And finally, he had a breakthrough. Vlasic Pickles came to him, and they said, "Mr. Moskowitz -- Doctor Moskowitz -- we want to make the perfect pickle." And he said, "There is no perfect pickle, there are only perfect pickles." And he came back to them and he said, "You don't just need to improve your regular, you need to create zesty." And that's where we got zesty pickles. Then the next person came to him, and that was Campbell's Soup. And this was even more important. In fact, Campbell's Soup is where Howard made his reputation. Campbell's made Prego, and Prego, in the early '80s, was struggling next to Ragu, which was the dominant spaghetti sauce of the '70s and '80s. Now in the industry -- I don't know whether you care about this, or how much time I have to go into this. But it was, technically speaking -- this is an aside -- Prego is a better tomato sauce than Ragu. The quality of the tomato paste is much better, the spice mix is far superior, it adheres to the pasta in a much more pleasing way. In fact, they would do the famous bowl test back in the '70s with Ragu and Prego. You'd have a plate of spaghetti, and you would pour it on, right? And the Ragu would all go to the bottom, and the Prego would sit on top. That's called "adherence." And, anyway, despite the fact that they were far superior in adherence, and the quality of their tomato paste, Prego was struggling.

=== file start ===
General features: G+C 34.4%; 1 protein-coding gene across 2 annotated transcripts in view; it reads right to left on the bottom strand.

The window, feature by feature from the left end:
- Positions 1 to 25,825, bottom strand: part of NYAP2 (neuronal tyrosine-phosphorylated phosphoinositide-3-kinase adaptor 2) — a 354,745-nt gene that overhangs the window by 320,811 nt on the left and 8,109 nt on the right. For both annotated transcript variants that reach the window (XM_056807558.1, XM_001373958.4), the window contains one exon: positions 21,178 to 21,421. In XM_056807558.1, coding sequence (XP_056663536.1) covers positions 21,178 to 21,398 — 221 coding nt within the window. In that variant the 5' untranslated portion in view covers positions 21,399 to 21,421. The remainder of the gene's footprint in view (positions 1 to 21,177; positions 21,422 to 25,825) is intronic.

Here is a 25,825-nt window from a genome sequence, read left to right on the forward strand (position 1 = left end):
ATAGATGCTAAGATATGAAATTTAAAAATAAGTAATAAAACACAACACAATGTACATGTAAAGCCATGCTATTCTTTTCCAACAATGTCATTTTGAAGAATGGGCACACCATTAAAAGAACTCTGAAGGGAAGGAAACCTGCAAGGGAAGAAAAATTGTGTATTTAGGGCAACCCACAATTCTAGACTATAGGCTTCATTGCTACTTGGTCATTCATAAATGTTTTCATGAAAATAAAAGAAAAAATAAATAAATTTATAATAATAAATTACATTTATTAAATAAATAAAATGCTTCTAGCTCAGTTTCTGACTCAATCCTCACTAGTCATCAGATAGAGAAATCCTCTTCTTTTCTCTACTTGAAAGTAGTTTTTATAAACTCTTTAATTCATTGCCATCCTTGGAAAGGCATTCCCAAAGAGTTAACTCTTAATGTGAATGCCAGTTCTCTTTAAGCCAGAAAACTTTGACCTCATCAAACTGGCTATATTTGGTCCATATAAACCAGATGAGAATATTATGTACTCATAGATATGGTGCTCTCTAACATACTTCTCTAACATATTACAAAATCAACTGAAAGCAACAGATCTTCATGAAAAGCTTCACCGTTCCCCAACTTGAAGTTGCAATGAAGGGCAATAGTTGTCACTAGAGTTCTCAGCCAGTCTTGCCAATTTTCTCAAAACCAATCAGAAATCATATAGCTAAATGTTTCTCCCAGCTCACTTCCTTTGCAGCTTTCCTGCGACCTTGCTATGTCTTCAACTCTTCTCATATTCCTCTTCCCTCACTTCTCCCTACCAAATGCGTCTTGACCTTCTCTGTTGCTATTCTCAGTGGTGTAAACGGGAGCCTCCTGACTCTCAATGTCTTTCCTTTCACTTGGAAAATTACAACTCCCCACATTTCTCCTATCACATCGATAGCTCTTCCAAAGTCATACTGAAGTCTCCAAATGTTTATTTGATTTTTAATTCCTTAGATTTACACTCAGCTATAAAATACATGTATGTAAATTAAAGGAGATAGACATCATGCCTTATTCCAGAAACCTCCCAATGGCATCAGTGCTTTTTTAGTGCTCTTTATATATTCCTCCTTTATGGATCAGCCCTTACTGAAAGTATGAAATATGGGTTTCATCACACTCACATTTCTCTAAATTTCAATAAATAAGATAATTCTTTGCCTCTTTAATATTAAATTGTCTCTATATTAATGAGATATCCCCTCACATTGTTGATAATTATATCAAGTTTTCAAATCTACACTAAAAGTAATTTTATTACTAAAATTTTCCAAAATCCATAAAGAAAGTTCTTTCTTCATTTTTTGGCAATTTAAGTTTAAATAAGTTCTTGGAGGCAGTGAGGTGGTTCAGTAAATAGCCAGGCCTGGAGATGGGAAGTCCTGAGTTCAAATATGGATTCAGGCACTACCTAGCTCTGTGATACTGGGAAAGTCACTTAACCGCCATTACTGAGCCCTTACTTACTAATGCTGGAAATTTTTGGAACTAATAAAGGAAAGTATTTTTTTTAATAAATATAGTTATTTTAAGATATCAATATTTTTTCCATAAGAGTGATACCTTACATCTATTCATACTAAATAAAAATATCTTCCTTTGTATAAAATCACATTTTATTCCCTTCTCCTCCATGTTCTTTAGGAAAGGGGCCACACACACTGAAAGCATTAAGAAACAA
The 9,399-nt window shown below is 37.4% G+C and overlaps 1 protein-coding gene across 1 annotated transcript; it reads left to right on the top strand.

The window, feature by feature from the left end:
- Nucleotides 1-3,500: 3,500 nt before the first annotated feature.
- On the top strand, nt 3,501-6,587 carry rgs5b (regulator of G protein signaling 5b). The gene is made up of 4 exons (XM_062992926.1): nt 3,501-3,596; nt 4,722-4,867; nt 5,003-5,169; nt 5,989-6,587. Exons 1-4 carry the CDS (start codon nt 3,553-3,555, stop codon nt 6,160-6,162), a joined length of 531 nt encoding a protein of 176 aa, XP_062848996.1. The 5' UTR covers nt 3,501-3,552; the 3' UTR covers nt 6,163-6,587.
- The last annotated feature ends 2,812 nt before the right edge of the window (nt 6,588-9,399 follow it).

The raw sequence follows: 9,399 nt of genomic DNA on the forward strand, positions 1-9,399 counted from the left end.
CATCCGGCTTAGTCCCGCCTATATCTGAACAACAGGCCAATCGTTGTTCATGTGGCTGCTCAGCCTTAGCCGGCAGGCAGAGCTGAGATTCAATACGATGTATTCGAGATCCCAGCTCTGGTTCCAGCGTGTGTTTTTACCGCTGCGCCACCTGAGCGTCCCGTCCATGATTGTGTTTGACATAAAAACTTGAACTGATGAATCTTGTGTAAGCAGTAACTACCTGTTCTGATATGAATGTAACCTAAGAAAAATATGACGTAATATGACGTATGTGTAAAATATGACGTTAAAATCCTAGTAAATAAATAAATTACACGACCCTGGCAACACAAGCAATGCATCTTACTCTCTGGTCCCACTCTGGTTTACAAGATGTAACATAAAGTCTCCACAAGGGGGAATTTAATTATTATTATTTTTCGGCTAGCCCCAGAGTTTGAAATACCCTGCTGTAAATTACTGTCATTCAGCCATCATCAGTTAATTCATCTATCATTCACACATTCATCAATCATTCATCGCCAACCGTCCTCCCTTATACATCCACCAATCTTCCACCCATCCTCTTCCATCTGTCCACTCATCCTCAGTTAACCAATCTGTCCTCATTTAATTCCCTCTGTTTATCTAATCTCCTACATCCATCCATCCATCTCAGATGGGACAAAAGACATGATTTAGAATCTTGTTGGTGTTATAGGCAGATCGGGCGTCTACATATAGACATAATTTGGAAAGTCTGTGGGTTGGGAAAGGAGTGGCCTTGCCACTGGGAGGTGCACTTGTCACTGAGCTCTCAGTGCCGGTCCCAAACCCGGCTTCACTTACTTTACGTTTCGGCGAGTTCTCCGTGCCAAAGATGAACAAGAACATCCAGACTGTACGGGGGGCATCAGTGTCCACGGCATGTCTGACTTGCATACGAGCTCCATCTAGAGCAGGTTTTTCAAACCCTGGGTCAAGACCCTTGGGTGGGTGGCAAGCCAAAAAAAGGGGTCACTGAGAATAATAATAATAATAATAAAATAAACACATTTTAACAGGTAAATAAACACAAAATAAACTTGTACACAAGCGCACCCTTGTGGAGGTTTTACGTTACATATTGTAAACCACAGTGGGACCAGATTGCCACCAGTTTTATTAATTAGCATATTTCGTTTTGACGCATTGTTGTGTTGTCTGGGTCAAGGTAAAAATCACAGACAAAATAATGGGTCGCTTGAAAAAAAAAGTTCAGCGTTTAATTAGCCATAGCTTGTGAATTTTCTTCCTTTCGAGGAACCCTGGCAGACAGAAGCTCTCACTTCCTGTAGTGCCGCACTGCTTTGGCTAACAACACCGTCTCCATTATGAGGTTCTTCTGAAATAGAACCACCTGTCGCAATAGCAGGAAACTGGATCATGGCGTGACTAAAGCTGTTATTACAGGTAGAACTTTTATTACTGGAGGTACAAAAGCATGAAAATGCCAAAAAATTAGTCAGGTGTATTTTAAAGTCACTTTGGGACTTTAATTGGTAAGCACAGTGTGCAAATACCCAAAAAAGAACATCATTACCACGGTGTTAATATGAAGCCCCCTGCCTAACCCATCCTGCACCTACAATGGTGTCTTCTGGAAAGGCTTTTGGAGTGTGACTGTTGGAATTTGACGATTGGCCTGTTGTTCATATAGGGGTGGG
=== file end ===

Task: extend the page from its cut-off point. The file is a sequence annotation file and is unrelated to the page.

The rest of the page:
So they came to Howard, and they said, fix us. And Howard looked at their product line, and he said, what you have is a dead tomato society. So he said, this is what I want to do. And he got together with the Campbell's soup kitchen, and he made 45 varieties of spaghetti sauce. And he varied them according to every conceivable way that you can vary tomato sauce. By sweetness, by level of garlic, by tartness, by sourness, by tomatoey-ness, by visible solids -- my favorite term in the spaghetti sauce business. (Laughter) Every conceivable way you can vary spaghetti sauce, he varied spaghetti sauce. And then he took this whole raft of 45 spaghetti sauces, and he went on the road. He went to New York, he went to Chicago, he went to Jacksonville, he went to Los Angeles. And he brought in people by the truckload. Into big halls. And he sat them down for two hours, and he gave them, over the course of that two hours, ten bowls. Ten small bowls of pasta, with a different spaghetti sauce on each one. And after they ate each bowl, they had to rate, from 0 to 100, how good they thought the spaghetti sauce was.